Shaming owners into restoring residences



The house once under construction at 36 Oakwood Ave., between Belgrove Drive and Highland Ave., has stood empty since 2014, now with 2-by-4s propping up the front porch. Its owner is due in court Nov. 10 to deal with property maintenance code violations.

And there’s the once-fashionable residence at 72 Argyle Place, just off Washington Ave., with its front windows boarded up and rear yard pool covered by wood planks. A notice of foreclosure was filed in 2015.

These properties are among an estimated “10 to 15” properties town-wide, that are notable eyesores whose owners/lien-holders/responsible parties the town proposes to publicly shame as caretakers of “abandoned properties,” according to Mayor Alberto Santos.

Ultimately, if those parties fail to fix up or take down those buildings, the town will seek to compel those owners to put up a bond for the cost of the work but, failing that, the town would do the work and bill the owners.

How that would be accomplished is set out in the form of an ordinance, “Abandoned Properties and Rehabilitation Act,” introduced at last week’s meeting of the mayor and Town Council.

Councilwoman Susan McCurrie, who chairs the ordinance committee, said that the national recession left many property owners out on a limb, with their homes “so highly mortgaged, they couldn’t sell,” and their properties ended up with a bank or third-party lien holder.

In many cases, she said, “taxes were being paid but no one was living there,” and the properties ended up “in disrepair, became eyesores,” subject to incursion by vermin and break-ins.

Under the proposed law, McCurrie said, the town would appoint a “public officer,” most likely, an employee from the town Construction Department, to draw up a list of properties meeting the criteria of an “abandoned property” and publish that list, along with the name of the owner of record, “in an official newspaper of the town.”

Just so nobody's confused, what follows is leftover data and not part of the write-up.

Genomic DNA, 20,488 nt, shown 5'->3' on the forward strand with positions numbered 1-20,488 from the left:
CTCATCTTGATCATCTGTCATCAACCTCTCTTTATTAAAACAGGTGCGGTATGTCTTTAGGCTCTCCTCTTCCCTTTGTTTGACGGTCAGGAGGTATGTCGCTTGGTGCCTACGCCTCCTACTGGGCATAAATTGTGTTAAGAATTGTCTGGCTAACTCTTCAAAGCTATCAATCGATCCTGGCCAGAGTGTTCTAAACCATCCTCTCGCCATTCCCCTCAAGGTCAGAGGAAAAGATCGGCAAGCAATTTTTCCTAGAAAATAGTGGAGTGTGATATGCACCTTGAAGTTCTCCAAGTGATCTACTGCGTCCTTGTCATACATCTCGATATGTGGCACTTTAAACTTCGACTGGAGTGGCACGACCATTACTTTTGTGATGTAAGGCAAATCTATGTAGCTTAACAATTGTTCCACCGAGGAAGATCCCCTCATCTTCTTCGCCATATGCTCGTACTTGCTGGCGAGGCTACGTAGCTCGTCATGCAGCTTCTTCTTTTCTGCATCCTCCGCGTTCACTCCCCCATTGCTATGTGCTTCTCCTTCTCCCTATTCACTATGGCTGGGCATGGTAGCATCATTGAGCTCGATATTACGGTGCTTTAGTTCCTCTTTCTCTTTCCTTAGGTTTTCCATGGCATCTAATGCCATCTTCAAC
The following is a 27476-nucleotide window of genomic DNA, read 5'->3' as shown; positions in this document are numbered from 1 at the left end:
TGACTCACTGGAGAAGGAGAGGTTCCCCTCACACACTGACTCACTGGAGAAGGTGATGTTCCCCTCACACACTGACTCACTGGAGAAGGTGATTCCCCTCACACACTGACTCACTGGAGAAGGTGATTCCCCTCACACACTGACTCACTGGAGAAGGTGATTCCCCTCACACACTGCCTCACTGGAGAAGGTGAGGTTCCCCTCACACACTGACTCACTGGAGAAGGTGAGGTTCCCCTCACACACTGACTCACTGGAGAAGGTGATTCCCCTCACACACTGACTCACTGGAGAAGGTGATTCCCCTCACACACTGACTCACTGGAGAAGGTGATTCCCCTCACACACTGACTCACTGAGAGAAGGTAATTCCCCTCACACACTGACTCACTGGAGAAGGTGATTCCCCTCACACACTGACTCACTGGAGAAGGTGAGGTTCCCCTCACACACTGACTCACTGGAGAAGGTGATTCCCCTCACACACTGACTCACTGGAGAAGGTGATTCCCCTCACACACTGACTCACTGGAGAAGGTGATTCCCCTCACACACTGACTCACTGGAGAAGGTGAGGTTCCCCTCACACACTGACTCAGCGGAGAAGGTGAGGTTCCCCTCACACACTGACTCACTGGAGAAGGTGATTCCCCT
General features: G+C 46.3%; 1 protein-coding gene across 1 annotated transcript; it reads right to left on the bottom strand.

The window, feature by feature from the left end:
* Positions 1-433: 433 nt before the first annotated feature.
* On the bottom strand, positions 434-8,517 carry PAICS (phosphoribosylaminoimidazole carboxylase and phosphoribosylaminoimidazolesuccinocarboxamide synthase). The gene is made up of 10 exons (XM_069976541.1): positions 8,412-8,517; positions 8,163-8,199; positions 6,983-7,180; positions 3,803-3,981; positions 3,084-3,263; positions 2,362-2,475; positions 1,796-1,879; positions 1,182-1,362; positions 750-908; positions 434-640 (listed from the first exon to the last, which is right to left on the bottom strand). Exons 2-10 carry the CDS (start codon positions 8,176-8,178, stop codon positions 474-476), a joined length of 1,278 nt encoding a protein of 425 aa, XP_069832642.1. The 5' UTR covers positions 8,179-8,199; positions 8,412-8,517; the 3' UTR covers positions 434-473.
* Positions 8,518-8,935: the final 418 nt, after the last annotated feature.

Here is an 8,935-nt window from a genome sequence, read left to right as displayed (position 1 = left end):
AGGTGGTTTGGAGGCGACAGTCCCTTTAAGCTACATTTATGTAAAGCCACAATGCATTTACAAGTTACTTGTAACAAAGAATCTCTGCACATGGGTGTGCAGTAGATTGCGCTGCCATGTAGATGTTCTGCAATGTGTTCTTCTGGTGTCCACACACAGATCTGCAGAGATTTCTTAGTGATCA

At the same time, the public officer would notify the property’s owner, and/or “mortgagee, servicing organization, or property tax processing organization” that gets the tax bill for the property about the property’s designation.

McCurrie said that owners and/or lien-holders would have “due process” rights to challenge designation of their properties as “abandoned.”

The responsible party would be given a fixed amount of time to pay all outstanding taxes owed on the property, foreclose on it within six months and/or bring it up to code or post a bond for the projected cost of remediation. If the cost of repairs exceeds the expense of building a new structure, the town can do a “taking” of the property, Santos said.

Santos said the process is intended to encourage owners to fix or sell their properties after being exposed to “public embarrassment.”

An alternate route open to municipalities, the mayor said, is to schedule an “accelerated tax sale” of neglected properties but in such cases, the lien-holder must wait up to two years before he/she can foreclose, which can open the door to more delays in getting the property cleaned up or disposed of.

The proposed ordinance would prevent that from happening, the mayor said.

It’s not that the town would be “going into the real estate business,” McCurrie said, “but we’d be protecting our neighborhoods.”

A property is deemed by the public officer to be “abandoned” in the context of this ordinance if it “has not been legally occupied for a period of six months and … meets any of the following additional criteria”:

It is in need of rehabilitation and no rehabilitation has taken place for six months.

Construction began on it but was discontinued for at least six months, leaving it unsuitable for occupancy.

At least one quarter of property tax on it remains unpaid and delinquent.

It has been determined to be a nuisance due to being unfit for habitation, a fire risk, subject to unauthorized entry, exposed to health and safety hazards due to vermin, overgrown vegetation or physical deterioration, or in dilapidated condition.

A mixed-use property may be considered abandoned if two-thirds or more of its total net square footage was previously legally occupied as residential space and none of that space was legally occupied for at least six months.

The law, Santos said, “gives us an important tool to turns these properties into an asset, not an anchor on the neighborhood.”

A public hearing on the ordinance is slated for next month.


Learn more about the writer ...